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Inauguration of the Vice-Chancellor

On September 8th professor Eva Wiberg was inaugurated as Vice-Chancellor of the University of Gothenburg.

The ceremony was held in the university's main bulidning, Vasaparken.

Eva Wiberg's Inauguration Speech

State Secretary

Colleagues and students

Ladies and gentlemen

You have probably heard that behind every successful man, there is a strong woman. Behind me, I have always had two warm-hearted and supportive parents. We don’t choose our parents, but they are the ones who shape our first years of life. My dad was an archaeologist and his work brought us to Rome, where he headed the Swedish Institute. The Institute is a remarkable place. No place for children, really. But for me, this bubbling academic melting pot became the natural environment of my childhood.

Science and art merged at the Institute, yielding a vibrant forum for education and growth. It attracted, and continues to attract, scholars, researchers and students, from Sweden and elsewhere. They converged in Rome to share ideas. I was a privileged child in many ways. But my childhood formed me as a person and created in particular my need for, and desire to be part of, the intellectual meeting, the multifaceted dialogue and reflection. The very things that ought to characterise a university.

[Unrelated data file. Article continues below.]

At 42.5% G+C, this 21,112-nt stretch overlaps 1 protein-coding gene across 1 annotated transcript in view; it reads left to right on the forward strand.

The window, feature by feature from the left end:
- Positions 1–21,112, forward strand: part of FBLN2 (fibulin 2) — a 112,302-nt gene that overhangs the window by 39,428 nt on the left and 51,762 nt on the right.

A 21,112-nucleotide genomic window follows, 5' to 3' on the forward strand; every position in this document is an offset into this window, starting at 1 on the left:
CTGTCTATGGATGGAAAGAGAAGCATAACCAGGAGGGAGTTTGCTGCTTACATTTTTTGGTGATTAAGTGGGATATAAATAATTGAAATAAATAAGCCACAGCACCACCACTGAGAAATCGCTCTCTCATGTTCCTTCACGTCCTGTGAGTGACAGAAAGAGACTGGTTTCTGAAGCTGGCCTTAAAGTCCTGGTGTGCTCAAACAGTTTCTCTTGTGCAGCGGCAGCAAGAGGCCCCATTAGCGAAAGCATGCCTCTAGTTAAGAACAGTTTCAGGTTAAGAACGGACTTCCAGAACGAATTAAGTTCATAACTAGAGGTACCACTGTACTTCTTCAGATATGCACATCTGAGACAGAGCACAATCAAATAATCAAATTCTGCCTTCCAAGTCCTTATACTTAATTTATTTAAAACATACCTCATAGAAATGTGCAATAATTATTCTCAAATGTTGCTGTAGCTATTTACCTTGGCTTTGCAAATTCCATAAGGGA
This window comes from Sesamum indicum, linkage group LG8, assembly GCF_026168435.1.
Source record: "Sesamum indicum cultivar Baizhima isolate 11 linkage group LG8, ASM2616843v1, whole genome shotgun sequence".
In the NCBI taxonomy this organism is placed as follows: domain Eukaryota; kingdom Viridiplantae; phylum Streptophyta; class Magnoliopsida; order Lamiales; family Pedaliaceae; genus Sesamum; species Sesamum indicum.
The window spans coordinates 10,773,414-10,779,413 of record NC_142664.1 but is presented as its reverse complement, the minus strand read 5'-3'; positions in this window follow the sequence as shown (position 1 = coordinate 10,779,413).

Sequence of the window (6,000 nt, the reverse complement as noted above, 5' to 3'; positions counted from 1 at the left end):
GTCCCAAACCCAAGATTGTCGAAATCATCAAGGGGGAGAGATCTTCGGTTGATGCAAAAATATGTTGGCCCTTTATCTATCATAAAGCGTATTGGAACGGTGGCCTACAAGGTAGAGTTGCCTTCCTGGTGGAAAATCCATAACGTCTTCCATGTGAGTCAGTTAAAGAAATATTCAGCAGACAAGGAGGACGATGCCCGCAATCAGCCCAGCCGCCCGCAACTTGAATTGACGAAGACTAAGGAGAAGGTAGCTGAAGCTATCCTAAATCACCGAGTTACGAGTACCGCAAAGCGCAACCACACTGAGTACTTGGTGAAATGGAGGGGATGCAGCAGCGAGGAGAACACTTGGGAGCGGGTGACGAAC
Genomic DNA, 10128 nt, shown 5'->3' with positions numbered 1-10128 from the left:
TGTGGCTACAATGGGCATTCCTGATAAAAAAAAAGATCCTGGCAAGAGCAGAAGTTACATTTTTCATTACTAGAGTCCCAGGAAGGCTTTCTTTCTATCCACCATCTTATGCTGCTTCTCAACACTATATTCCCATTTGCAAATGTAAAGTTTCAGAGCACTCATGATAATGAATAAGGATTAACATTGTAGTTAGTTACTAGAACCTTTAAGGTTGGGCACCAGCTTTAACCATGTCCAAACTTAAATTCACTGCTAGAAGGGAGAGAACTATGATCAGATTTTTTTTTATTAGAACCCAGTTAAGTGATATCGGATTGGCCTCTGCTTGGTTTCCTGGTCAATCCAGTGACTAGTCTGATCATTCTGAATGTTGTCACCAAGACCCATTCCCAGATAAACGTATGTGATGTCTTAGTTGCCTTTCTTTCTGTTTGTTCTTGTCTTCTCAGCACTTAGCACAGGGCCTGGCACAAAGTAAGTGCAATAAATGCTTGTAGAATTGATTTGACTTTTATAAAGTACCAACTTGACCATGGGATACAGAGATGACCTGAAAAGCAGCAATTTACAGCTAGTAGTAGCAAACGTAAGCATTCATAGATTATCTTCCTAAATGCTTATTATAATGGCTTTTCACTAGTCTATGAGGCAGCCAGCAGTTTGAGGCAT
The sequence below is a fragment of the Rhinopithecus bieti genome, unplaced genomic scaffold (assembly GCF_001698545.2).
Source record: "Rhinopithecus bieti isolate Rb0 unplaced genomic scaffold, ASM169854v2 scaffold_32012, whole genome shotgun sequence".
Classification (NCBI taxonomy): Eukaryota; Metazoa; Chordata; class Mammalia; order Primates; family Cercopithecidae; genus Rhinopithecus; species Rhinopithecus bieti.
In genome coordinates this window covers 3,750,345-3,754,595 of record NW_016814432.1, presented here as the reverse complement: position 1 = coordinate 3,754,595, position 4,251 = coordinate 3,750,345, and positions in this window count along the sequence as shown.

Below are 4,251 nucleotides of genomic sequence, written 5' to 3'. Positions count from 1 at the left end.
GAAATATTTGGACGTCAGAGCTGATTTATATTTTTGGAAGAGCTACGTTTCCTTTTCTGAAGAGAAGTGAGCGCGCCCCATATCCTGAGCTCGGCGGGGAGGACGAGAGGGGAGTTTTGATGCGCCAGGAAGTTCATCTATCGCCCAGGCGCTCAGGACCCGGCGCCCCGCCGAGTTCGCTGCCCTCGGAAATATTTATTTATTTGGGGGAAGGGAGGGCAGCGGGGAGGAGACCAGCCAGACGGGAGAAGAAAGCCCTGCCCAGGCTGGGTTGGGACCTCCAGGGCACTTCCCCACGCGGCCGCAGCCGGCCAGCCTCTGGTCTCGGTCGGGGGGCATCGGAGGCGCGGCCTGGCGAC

When I was a very young girl in Rome, I met Professor Axel Boëthius, the first director of the Swedish Institute. What I didn’t know, as a kid in the early 1960s, was that he had served as rector of Gothenburg University College for five years. As I accept the Vice-Chancellor’s chain for the University of Gothenburg today, more than half a century later, l feel both pride and joy. I have finally come full circle.
What I will bring with me of this to my work as Vice-Chancellor is the experience of the synergies that may arise between history, science and international platforms.

Time is nothing, wrote Swedish author and multi-talent Hans Alfredson. Thus, after a stopover of nearly 30 years in Lund (with occasional visits to Italy), the step from ancient Rome to present-day Gothenburg does not feel very long. As a professor of Italian, I have in fact done research on time references in language learning.